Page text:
The commission, made up of 17 health policy experts and providers, proposed several changes in this report. Below are a few highlights:
- Encourage Medicare FFS to prevent beneficiaries from using low-value healthcare services by raising cost-sharing for low-value services, expanding the use of prior authorization and aligning comparative clinical effectiveness and cost-effectiveness information with FFS coverage and payment policies, among other methods
- Rebalance Medicare’s physician fee schedule by increasing payment rates for evaluation and management (E&M) services by 10 percent while decreasing payment rates for other services—such as imaging and tests—by 3.8 percent. This would result in an increase of annual spending for ambulatory E&M services by $2.4 billion
- Implement a unified post-acute care (PAC) prospective payment system (PPS) in 2021 (over a three-year transition period) that spans SNFs, home health agencies (HHAs), inpatient rehabilitation facilities (IRFs) and long-term care hospitals (LTCHs)
CMS received suggestion to expand the Certified Community Behavioral Health Clinic Program
Earlier this month, the National Council for Behavioral Health suggested the government expand the Certified Community Behavioral Health Clinic Program, a two-year pilot program currently in use by eight states.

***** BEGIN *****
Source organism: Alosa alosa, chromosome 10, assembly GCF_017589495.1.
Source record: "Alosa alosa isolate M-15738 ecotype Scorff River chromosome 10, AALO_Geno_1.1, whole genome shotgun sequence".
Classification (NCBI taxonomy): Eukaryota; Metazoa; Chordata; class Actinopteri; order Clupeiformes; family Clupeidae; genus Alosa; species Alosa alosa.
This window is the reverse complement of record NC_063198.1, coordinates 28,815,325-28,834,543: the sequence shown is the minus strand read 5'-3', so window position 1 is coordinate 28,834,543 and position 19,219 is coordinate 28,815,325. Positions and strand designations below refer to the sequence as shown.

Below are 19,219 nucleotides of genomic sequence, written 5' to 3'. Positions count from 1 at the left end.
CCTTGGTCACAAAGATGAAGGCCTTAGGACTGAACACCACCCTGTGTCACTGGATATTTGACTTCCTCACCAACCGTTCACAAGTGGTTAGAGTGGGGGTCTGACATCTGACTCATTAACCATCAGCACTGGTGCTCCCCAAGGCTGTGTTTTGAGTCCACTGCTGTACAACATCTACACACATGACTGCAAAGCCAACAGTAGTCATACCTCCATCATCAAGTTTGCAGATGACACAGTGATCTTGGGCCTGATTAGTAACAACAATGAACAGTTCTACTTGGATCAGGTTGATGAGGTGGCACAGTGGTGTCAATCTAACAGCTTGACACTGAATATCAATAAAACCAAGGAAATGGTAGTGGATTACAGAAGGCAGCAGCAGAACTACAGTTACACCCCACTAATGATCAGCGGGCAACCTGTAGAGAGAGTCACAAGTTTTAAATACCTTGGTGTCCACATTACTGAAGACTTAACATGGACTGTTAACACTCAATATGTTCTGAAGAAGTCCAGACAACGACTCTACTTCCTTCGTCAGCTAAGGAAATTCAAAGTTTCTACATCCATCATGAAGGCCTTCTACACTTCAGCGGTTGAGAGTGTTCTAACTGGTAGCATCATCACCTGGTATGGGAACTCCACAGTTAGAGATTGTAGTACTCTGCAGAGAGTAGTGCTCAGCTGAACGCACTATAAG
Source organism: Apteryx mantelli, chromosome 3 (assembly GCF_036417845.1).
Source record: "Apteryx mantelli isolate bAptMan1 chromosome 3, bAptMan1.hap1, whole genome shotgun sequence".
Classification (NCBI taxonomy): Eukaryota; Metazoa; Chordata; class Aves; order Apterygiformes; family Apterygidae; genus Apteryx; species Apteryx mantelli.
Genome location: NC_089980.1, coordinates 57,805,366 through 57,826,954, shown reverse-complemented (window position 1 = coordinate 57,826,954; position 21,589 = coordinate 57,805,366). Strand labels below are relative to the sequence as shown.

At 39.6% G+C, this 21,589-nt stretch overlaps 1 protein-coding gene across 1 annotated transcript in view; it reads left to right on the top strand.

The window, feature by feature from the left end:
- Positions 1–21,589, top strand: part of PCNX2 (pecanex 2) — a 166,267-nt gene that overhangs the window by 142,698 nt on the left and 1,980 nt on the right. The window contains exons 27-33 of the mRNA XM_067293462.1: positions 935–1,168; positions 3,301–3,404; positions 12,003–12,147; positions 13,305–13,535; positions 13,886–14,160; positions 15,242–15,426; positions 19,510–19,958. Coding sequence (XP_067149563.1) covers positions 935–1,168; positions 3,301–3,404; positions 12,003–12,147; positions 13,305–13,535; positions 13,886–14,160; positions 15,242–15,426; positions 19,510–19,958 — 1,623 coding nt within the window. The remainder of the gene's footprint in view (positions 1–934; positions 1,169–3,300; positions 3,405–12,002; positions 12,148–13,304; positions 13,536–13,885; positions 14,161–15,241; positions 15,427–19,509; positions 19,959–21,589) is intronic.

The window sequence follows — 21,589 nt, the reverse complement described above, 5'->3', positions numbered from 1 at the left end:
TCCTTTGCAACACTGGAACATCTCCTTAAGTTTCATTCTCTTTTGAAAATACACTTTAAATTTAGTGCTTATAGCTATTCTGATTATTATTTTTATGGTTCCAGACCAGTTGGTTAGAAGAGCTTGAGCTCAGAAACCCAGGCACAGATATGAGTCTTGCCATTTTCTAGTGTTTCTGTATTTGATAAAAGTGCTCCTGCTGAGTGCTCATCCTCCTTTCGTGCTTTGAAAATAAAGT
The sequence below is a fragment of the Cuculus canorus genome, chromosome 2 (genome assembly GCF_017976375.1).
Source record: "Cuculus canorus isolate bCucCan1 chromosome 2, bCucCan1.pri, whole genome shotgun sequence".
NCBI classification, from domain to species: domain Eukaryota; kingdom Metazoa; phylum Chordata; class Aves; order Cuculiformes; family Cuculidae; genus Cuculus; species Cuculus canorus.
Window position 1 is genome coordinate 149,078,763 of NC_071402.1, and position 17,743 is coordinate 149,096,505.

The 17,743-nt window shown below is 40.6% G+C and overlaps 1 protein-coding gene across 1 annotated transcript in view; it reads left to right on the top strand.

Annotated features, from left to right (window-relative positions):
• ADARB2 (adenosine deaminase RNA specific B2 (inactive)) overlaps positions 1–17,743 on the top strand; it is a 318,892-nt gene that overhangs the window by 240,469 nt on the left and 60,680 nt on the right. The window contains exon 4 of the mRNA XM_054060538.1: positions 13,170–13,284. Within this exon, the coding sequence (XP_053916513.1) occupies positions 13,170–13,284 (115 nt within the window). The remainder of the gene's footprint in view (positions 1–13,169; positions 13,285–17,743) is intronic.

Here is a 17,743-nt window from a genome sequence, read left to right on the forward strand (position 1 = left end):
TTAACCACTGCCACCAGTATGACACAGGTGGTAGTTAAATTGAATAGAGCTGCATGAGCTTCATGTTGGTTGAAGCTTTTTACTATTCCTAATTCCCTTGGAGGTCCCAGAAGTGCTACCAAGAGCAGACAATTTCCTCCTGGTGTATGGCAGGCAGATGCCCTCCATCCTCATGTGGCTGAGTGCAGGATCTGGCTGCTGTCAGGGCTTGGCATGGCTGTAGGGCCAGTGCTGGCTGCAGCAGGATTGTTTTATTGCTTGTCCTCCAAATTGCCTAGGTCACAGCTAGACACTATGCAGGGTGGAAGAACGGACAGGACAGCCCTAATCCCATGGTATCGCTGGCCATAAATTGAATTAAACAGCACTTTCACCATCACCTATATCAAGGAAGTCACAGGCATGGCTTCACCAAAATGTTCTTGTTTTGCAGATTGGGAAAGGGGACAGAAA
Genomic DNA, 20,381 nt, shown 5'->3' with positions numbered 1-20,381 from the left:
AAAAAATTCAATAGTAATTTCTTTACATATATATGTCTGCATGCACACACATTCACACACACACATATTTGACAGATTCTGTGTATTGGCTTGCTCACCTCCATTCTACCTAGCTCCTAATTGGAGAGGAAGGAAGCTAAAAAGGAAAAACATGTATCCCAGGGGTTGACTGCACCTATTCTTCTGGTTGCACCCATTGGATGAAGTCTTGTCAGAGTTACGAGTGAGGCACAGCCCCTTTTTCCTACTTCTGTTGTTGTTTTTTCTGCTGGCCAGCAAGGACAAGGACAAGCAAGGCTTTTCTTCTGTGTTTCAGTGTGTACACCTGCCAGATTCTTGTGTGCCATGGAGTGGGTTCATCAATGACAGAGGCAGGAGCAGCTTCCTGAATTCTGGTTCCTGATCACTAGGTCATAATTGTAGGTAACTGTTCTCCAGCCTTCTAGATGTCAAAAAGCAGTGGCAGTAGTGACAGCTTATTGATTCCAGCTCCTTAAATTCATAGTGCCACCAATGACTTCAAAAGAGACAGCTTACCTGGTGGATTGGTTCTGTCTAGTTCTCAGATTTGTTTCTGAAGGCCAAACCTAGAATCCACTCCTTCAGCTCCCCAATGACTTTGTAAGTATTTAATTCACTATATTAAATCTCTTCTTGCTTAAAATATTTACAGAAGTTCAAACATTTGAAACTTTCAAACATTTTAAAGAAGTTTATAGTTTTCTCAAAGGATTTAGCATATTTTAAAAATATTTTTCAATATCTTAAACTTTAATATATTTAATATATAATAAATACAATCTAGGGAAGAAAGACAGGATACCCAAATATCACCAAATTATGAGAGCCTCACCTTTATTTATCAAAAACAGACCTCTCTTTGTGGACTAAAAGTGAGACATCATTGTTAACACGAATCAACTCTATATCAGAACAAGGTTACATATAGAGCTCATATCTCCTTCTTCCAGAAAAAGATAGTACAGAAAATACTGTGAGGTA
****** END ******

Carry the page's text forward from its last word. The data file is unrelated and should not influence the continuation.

- The program established intensive clinics for individuals with untreated, severe mental illness or addiction, and uses standardized quality metrics across states
- This is one element of a larger push for behavioral health providers to adopt value-based purchasing by using standard metrics to assess outcomes and implementing electronic health records platforms to increase data sharing
Senate committee meets to lower healthcare costs
The Senate Health, Education, Labor, and Pensions (HELP) Committee planned to meet at the end of the month to discuss “How to Reduce Health Care Costs: Understanding the Cost of Health Care in America.”
- The committee plans to better understand healthcare spending in the U.S., including who is spending the most money, what they are spending it on, and to which sectors the most money is going
- The HELP Committee will hear from healthcare finance advisors and representatives of think tanks that have studied and documented healthcare spending in America
We will keep you informed of any major decisions that result from this session in our next monthly healthcare wrap-up.
For more information on this topic, or to learn how Baker Tilly healthcare specialists can help, contact our team.